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South African Journal of Psychiatry

On-line version ISSN 2078-6786
Print version ISSN 1608-9685

S. Afr. j. psyc. vol.24 n.1 Pretoria  2018 



Predictors of quality of life among community psychiatric patients in a peri-urban district of Gauteng province, South Africa



Dumakazi MapatwanaI; Andrew TomitaI; Jonathan BurnsII; Lesley RobertsonIII

IDepartment of Psychiatry, University of KwaZulu-Natal, South Africa
IIDepartment of Psychiatry, University of Exeter, United Kingdom
IIIDepartment of Psychiatry, University of the Witwatersrand, South Africa





INTRODUCTION: Few studies on quality of life (QoL) in the mentally ill population of South Africa have been conducted, but none in community-dwelling individuals. This study examined the QoL of psychiatric patients at community mental health clinics in Gauteng province of South Africa.
METHODS: A cross-sectional interview-based study was conducted on 121 adult patients attending community psychiatric clinics. To reduce the impact of acute psychiatric symptoms on subjective QoL, only clinically stable patients were included. Instruments used included the World Health Organization Quality of Life BREF domains (i.e. physical health, psychological health, social relationships and environment), the Brief Psychiatric Rating Scale (BPRS) for severity of illness and a socio-demographic and clinical questionnaire.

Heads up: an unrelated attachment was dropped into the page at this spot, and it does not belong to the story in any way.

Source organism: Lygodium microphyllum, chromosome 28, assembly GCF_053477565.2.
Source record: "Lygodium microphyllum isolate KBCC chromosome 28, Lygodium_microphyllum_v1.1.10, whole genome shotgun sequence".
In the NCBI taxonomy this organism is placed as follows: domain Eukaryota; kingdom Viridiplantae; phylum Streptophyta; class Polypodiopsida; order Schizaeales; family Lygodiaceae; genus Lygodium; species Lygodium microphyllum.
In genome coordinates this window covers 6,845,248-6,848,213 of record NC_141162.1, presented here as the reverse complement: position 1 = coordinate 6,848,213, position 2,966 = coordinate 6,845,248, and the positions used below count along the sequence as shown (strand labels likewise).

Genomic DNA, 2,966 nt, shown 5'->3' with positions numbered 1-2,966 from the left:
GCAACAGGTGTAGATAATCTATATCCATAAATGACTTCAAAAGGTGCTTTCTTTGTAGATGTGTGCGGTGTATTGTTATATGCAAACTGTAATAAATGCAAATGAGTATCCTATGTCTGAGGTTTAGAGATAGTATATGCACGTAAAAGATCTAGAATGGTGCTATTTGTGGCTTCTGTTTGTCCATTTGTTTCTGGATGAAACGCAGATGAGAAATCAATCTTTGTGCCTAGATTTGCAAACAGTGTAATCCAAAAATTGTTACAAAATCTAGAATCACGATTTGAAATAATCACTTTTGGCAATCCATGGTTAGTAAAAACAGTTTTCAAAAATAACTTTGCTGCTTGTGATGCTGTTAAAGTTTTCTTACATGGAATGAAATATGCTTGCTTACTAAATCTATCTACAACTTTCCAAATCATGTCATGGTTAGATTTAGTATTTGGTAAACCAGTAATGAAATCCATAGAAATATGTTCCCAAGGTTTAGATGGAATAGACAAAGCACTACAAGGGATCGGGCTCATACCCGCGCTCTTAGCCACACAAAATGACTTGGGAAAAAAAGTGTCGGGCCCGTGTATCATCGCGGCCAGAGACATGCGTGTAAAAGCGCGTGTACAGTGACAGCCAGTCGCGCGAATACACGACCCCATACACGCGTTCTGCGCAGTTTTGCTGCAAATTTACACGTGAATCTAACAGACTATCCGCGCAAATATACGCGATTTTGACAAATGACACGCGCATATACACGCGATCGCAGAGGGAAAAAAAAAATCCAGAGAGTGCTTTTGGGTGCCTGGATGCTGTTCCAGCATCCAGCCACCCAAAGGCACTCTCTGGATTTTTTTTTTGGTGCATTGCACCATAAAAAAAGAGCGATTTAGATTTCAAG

RESULTS: Just under half of the sample rated their overall QoL as good or very good. The strongest predictor of a poor QoL in all four domains was residual psychiatric symptomatology. The most severe BPRS scores were for the symptoms of depression, anxiety and somatic concern. Perceived social support significantly predicted a better QoL in the psychological, social relationships and environmental domains.
CONCLUSION: This study highlights the negative impact of residual psychiatric symptoms on subjective QoL, and the importance of social support and enhancing QoL. If better QoL is the goal of care, then our findings highlight the importance of managing residual symptoms and promoting social support.



Dumakazi Mapatwana



Note: A selected abstract from papers presented at the 19th National Congress of the South African Society of Psychiatrists in ‘Professional Psychiatric Practice: Medical, Socio-Economic & Cultural Perspectives’, 21–24 September 2018, at the CSIR, Pretoria, South Africa. The congress is hosted by South African Society of Psychiatrists (SASOP).

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